Eventually this leads to a throw to the front corner of the end zone that Graham can't haul in with both feet in. I really like this idea. If Thompson takes even one step forward, this is a touchdown to Lazard. Sometimes they just don't bite.

Play 5: 1st & 10, 7:10 remaining in the 3rd quarter, Packers leading 21-10

The Packers have Graham on a deep crosser from the right and Adams with a post over the top. Rodgers stares down Graham on the crosser, which draws the attention of the safety. As soon as the safety starts to break on Graham, Rodgers loads up and chucks the ball to Adams.

Rodgers puts the ball slightly behind Adams, causing him to slow down, turn and high-point it. That gives the defender time to catch up and knock the ball away.

We've seen Rodgers miss on some deep throws this year. My first thought is one of concern, as the deep ball is traditionally the first thing to leave a quarterback as he ages. It's the first sign that his skills are on the decline.

I don't think that's what this is, though. When I watch him this year, he's still able to physically make all the throws. His issues this year seem to be more of a timing issue than anything. We have multiple examples from this year that his arm is still very much alive. 

I could be wrong, but I don't believe there's any reason to be concerned about this. Still, leaving big plays out on the field can be a little frustrating.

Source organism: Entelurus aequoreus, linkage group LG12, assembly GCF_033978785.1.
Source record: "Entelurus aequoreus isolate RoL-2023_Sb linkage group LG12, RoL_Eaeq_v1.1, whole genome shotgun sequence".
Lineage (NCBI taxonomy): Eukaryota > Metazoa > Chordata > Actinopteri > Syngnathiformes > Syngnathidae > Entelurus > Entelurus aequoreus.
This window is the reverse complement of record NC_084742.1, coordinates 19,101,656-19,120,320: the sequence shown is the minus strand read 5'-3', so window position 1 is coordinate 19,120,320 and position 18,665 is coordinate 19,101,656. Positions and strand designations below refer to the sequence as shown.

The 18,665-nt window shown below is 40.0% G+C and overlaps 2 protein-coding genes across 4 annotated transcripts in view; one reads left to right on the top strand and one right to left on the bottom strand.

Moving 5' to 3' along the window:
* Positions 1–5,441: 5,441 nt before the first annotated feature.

Play 6: 1st & 10, 6:31 remaining in the 4th quarter, Packers leading 24-16

Just an RPO on 1st down. Rodgers sees Adams alone on the outside with 7 yards of space. At the snap he looks, sees the defender backpedaling and throws the quick out for 5 yards. 5 yards may not seem like much, but, like we talked about last week in the Chargers loss, it's important to stay on schedule. A 2nd & 5 is much better than a 2nd & 10. A lot more of the playbook is available to use. See the mismatch, take the easy yards, line up on the next play with more options at your disposal. I'll take it.

It's been a bit, so let's just talk about what an RPO is. It stands for Run-Pass Option, and it is exactly what it sounds like. The quarterback lines up and has the option post-snap to either hand it off or throw it. That decision is made either pre-snap or immediately post-snap, by reading a key defender.